Looking for the best Hong Kong tourist attractions? Don’t know where to spend your time in town? Look no further. We’ve picked Hong Kong’s 20 best tourist attractions. This includes both Hong Kong's biggest and best sights, as well as some of the city's overlooked points of interest. Tick all of these attractions and festivals off your itinerary and you’ll have seen a whole lot of what this city has to offer.
See the Skyscraper Skyline
It’s what the tourists come for, and it never disappoints—smog allowing. Hong Kong has more skyscrapers than anywhere else in the world, and most of them are crammed onto the north shore of Hong Kong Island. The result is photography gold. This breathtaking gang of high rises is best viewed from the Avenue of Star in Tsim Sha Tsui. Come at night when you can see the buildings at their dazzling best.
You don’t need to a gambler to have fun at Happy Valley. This grand race course, bounded by a wall of skyscrapers in the heart of the city, makes for an exciting setting when lit up for the night time races. The horses are cheered on by a vocal crowd of thousands fuelled by cheap San Miguel and bad hotdogs. Unmissable.
Hong Kong’s premium theme park—which is quite some boast when your rival is Hong Kong Disneyland—Ocean Park has been offering thrills and spills to the people of Hong Kong for nearly forty years, and it has never been better. From the pandas and incredible jellyfish spectacular to the 4G inverted loops of the Hair Raiser rollercoaster, Ocean Park’s mix of animals and action-packed rides is a winning combination.
Admire the Historic LegCo Building
The Hong Kong government is dedicated to knocking down just about anything that’s more than 20 years old. LegCo has survived because it’s where the government sat for most of the last hundred years and is now the Court of Final Appeal. The building is in grand British colonial style with sturdy granite columns and gilded verandas; a powerful statement by the men in mustaches that once ran the city.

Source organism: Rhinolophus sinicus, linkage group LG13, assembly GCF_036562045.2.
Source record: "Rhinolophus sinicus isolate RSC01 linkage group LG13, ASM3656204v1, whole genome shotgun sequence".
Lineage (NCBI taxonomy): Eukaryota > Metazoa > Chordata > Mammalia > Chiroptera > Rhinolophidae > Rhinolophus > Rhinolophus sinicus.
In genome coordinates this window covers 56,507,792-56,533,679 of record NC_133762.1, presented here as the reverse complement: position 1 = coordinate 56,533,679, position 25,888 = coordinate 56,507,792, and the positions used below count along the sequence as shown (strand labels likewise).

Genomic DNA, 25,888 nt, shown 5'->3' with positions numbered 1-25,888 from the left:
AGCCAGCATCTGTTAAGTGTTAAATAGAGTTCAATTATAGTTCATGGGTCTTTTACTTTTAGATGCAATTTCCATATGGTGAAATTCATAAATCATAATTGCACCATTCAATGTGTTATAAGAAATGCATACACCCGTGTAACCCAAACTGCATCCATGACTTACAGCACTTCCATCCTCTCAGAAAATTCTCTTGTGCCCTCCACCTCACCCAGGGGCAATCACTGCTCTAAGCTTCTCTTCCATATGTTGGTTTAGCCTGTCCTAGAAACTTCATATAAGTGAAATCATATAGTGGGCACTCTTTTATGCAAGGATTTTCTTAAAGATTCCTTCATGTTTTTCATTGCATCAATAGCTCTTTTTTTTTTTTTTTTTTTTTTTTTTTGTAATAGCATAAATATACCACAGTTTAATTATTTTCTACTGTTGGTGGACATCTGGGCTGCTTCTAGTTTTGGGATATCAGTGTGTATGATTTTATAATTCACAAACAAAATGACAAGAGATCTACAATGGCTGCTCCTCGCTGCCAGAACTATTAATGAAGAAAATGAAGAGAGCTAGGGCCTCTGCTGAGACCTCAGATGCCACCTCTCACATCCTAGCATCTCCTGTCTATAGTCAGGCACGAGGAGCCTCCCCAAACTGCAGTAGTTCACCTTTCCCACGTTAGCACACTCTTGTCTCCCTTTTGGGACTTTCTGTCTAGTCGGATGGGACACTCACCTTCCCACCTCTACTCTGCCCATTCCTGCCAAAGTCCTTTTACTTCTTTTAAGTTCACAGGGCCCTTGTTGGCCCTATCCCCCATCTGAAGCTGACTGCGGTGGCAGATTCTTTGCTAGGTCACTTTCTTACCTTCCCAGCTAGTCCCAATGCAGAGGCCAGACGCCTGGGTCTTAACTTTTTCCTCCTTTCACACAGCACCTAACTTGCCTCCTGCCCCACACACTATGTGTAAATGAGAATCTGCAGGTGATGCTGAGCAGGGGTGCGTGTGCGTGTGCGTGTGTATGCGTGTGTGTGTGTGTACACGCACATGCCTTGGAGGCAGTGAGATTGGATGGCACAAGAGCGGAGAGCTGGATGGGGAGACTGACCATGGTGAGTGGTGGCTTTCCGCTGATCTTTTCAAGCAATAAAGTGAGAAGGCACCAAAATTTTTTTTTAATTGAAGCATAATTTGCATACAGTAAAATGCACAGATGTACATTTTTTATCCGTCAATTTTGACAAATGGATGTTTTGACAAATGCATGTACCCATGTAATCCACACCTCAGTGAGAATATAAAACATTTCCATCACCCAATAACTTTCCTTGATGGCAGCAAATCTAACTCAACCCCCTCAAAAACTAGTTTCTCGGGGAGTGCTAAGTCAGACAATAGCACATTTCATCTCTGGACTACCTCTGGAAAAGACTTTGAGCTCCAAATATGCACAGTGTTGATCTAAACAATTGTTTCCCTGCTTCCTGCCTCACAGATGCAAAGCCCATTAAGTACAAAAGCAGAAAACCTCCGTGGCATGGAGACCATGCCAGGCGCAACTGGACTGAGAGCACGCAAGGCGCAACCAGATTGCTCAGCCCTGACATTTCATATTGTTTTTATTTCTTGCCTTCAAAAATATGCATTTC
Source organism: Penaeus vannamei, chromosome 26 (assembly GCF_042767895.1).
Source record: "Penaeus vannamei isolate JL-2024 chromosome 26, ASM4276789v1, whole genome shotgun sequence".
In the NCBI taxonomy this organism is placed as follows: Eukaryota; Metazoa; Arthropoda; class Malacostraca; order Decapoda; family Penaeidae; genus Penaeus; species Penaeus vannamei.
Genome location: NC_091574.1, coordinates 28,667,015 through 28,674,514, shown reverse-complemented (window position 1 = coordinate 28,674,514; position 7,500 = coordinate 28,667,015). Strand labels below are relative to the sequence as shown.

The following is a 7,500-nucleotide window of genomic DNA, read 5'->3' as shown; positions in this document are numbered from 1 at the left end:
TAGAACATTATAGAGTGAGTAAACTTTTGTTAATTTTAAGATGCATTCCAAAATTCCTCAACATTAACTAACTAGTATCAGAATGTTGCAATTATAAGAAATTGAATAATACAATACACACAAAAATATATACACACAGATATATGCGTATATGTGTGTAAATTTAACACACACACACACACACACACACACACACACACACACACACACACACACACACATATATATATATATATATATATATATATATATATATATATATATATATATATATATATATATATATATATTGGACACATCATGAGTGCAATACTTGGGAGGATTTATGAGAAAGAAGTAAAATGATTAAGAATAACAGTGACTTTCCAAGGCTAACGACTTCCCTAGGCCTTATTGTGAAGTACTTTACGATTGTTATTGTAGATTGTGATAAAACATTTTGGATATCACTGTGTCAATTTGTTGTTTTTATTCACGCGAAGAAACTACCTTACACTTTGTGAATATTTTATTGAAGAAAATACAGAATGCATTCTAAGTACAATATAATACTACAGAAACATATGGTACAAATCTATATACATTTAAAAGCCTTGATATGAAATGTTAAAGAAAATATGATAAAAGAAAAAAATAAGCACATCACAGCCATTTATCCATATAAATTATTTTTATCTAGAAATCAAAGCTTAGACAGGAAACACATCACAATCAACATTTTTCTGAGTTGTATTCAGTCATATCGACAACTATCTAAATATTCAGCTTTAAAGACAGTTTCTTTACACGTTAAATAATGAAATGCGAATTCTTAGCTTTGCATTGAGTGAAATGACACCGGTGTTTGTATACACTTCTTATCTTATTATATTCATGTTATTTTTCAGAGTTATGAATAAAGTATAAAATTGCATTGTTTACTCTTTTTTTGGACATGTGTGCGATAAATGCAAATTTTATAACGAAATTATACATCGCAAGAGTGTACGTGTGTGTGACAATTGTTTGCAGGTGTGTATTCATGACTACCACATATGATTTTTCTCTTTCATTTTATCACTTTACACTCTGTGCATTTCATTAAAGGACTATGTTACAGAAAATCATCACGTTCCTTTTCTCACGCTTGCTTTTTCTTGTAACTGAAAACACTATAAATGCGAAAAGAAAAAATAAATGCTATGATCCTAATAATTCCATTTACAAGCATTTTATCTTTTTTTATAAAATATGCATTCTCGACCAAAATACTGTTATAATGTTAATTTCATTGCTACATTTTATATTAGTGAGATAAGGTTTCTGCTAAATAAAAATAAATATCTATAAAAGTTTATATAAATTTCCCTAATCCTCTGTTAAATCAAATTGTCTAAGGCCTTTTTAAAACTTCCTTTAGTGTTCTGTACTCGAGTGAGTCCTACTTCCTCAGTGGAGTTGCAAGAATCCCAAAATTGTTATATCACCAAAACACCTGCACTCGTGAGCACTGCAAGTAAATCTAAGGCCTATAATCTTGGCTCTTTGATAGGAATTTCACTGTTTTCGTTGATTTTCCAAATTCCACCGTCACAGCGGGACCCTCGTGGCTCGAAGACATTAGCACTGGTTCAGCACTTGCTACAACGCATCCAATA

Follow the Ping Shan Heritage Trail
Few people venture outside of Hong Kong’s urban jungle, yet Hong Kong’s green lungs, the New Territories, are one of the few places you can find some local history. Home to Hong Kong’s walled villages, these fenced in settlements were founded by migrating family clans and many still celebrate their traditional heritage, both in their buildings and clothing and in lifestyle. Along the Ping Shan heritage trail, which winds through some centuries old villages, you’ll find examples of traditional Chinese architecture in the ancestral halls, temples, and pagodas.
While the Temple Street night market is probably Hong Kong’s best individual market, the combination of several markets all packed into one area makes Mongkok the place for bargain hunters. The flagship show is the Ladies Market, which mostly focuses on ladies clothes, souvenirs, and knock-offs from across the border in Shenzhen—Gucco handbags, anyone? Better is the Goldfish Market, effectively a street side zoo, and best of all is the Bird Market, where you can watch owners parade their birds around in gilded cages.
Dai Pai Dongs are street side food stalls—plus a couple of benches. Featuring basic, but delicious noodle and rice dishes, usually a great line in seafood and if you’re lucky, cold beers they’re the perfect place to fill up on a quick and tasty dinner. The government has clamped down on Dai Pai Dongs in recent years because it doesn’t chime in with their effort to make Hong Kong a squeaky clean city, but their scarcity has only added to the attraction.
It’s hard to pick a single Hong Kong temple. So many of them are impressive for their own reasons, but the nine-story pagoda and nearly 12,000 miniature Buddha statues make the 10,000 Buddha’s temple in the New Territories worth the trip.
Hong Kong sometimes feels like the home of the jaw-dropping view, so it’s a confirmation of just how impressive the views are from the Ngong Ping Cable Car that it regularly makes lists such as this. Running between the town on Tung Chung and the themed village of Ngong Ping halfway up a Lantau mountain it affords beautiful views over the South China Sea and onto the lush greenery of Lantau Island.